Manifold Markov chain Monte Carlo methods in Python
Mici is a Python package providing implementations of Markov chain Monte Carlo (MCMC) methods for approximate inference in probabilistic models, with a particular focus on MCMC methods based on simulating Hamiltonian dynamics on a manifold.
Key features include
To install and use Mici the minimal requirements are a Python 3.6+ environment with NumPy and SciPy installed. The latest Mici release on PyPI (and its dependencies) can be installed in the current Python environment by running
pip install mici
To instead install the latest development version from the
masterbranch on Github run
pip install git+https://github.com/matt-graham/mici
If available in the installed Python environment the following additional packages provide extra functionality and features
autograd.numpyand
autograd.scipyinterfaces). To sample chains in parallel using
autogradfunctions you also need to install multiprocess. This will cause
multiprocess.Poolto be used in preference to the in-built
mutiprocessing.Poolfor parallelisation as multiprocess supports serialisation (via dill) of a much wider range of types, including of Autograd generated functions. Both Autograd and multiprocess can be installed alongside Mici by running
pip install mici[autodiff].
arviz.InferenceDatacontainer object using
arviz.convert_to_inference_dataor implicitly converted by passing the traces dictionary as the
dataargument to ArviZ API functions, allowing straightforward use of the ArviZ's extensive visualisation and diagnostic functions.
Mici is named for Augusta 'Mici' Teller, who along with Arianna Rosenbluth developed the code for the MANIAC I computer used in the seminal paper Equations of State Calculations by Fast Computing Machines which introduced the first example of a Markov chain Monte Carlo method.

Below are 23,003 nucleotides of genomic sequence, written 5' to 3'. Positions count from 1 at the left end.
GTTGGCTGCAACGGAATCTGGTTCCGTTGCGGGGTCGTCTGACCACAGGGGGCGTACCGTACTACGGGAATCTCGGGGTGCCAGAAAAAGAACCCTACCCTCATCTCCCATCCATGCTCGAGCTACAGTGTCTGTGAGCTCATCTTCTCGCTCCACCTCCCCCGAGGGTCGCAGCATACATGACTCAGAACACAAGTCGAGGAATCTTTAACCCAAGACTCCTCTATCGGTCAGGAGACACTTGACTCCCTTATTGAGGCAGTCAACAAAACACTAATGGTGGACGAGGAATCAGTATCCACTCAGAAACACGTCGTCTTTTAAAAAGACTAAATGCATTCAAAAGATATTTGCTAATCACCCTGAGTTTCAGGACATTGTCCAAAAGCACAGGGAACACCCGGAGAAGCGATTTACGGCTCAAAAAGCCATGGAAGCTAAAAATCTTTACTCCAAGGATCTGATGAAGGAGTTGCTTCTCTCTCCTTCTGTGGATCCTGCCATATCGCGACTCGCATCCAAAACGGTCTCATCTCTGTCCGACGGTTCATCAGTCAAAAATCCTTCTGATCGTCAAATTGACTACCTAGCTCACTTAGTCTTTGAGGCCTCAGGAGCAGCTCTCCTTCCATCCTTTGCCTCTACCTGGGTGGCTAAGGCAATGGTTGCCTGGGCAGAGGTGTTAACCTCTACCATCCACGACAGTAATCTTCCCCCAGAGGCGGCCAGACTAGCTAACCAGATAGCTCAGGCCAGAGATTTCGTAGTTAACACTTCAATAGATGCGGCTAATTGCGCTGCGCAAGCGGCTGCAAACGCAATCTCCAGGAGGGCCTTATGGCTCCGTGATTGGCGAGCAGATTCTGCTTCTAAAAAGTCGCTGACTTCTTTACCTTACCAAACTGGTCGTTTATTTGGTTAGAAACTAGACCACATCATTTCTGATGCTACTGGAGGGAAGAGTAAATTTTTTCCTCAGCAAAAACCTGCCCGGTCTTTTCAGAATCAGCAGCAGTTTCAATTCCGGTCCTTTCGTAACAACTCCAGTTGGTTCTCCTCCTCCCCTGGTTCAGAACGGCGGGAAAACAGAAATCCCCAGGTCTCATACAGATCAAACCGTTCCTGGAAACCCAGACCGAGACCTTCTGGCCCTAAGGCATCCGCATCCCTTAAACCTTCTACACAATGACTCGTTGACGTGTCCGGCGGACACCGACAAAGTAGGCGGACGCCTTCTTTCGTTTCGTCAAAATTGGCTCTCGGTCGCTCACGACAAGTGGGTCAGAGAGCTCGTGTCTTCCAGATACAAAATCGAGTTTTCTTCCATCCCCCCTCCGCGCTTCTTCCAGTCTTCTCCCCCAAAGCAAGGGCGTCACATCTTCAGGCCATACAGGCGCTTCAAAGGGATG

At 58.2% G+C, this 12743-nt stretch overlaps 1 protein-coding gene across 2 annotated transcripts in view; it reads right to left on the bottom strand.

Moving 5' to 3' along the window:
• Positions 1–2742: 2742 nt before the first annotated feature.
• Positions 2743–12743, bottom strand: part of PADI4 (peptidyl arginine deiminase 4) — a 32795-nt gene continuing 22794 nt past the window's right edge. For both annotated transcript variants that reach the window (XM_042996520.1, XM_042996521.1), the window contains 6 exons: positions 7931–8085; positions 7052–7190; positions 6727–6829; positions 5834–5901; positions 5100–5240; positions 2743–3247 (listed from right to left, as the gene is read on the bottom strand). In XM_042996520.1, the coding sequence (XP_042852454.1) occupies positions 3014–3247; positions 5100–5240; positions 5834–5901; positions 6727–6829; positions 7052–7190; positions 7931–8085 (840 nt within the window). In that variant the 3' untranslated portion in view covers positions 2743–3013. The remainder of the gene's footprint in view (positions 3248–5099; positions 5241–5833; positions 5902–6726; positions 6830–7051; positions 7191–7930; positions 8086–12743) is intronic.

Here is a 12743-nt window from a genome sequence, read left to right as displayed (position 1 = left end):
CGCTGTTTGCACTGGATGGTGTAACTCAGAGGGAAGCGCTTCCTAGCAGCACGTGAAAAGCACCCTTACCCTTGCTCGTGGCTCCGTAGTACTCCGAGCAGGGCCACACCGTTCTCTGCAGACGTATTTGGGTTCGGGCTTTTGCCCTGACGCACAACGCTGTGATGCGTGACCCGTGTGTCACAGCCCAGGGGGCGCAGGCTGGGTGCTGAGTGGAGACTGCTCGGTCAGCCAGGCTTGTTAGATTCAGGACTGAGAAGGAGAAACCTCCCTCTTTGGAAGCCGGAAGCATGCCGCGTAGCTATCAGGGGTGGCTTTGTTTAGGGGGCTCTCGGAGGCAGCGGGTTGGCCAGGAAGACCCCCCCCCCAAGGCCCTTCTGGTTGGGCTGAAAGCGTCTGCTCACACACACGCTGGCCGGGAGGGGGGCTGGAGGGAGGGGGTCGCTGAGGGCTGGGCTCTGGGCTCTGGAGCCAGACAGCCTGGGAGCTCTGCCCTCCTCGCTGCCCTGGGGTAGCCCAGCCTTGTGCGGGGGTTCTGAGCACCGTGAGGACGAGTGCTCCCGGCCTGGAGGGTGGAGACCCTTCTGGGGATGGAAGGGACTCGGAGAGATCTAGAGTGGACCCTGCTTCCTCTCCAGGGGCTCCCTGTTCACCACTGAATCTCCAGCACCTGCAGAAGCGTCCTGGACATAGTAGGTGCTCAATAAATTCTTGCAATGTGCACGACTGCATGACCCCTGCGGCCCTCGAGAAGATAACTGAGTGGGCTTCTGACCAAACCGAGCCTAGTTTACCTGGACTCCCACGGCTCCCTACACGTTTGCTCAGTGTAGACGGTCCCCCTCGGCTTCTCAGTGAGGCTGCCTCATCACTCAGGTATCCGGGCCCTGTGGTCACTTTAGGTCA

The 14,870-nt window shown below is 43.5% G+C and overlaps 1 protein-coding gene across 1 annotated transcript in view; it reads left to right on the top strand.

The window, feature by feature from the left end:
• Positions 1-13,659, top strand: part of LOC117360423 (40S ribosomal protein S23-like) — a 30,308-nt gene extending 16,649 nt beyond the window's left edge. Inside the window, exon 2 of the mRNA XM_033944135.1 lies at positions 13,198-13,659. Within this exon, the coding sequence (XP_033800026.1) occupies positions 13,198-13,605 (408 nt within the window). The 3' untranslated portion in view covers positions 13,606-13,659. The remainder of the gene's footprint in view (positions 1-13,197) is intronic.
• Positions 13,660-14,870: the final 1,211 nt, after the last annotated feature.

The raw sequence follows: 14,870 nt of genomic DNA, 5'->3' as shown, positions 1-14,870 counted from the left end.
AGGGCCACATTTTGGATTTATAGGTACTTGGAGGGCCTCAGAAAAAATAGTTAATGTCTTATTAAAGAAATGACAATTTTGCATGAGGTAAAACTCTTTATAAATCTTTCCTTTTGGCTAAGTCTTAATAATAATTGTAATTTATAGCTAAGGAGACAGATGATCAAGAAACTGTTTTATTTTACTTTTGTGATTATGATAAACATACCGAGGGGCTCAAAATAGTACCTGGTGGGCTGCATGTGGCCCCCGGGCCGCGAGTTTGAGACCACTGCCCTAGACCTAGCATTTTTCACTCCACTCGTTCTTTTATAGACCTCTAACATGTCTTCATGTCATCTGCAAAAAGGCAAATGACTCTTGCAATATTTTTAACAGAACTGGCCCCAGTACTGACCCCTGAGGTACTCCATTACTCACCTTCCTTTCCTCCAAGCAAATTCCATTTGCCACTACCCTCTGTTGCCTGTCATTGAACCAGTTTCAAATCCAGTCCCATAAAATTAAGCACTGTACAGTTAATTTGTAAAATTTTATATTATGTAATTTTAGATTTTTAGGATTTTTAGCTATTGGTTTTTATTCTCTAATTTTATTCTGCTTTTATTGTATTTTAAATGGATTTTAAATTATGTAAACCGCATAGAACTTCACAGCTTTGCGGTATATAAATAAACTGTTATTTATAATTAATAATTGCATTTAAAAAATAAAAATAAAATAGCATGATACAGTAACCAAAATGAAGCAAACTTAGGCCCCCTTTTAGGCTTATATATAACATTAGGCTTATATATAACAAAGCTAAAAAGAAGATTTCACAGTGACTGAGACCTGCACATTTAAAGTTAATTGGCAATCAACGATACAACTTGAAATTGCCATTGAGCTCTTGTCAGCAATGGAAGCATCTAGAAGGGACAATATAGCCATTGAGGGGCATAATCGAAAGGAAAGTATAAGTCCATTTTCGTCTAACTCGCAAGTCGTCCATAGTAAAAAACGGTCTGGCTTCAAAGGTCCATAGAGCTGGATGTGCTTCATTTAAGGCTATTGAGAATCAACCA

Other Python packages for performing MCMC inference include PyMC3, PyStan (the Python interface to Stan), Pyro / NumPyro, TensorFlow Probability, emcee and Sampyl.
Unlike PyMC3, PyStan, (Num)Pyro and TensorFlow Probability which are complete probabilistic programming frameworks including functionality for definining a probabilistic model / program, but like emcee and Sampyl, Mici is solely focussed on providing implementations of inference algorithms, with the user expected to be able to define at a minimum a function specifying the negative log (unnormalized) density of the distribution of interest.
Further while PyStan, (Num)Pyro and TensorFlow Probability all push the sampling loop into external compiled non-Python code, in Mici the sampling loop is run directly within Python. This has the consequence that for small models in which the negative log density of the target distribution and other model functions are cheap to evaluate, the interpreter overhead in iterating over the chains in Python can dominate the computational cost, making sampling much slower than packages which outsource the sampling loop to a efficient compiled implementation.
## Overview of package
API documentation for the package is available here. The three main user-facing modules within the
micipackage are the
systems,
integratorsand
samplersmodules and you will generally need to create an instance of one class from each module.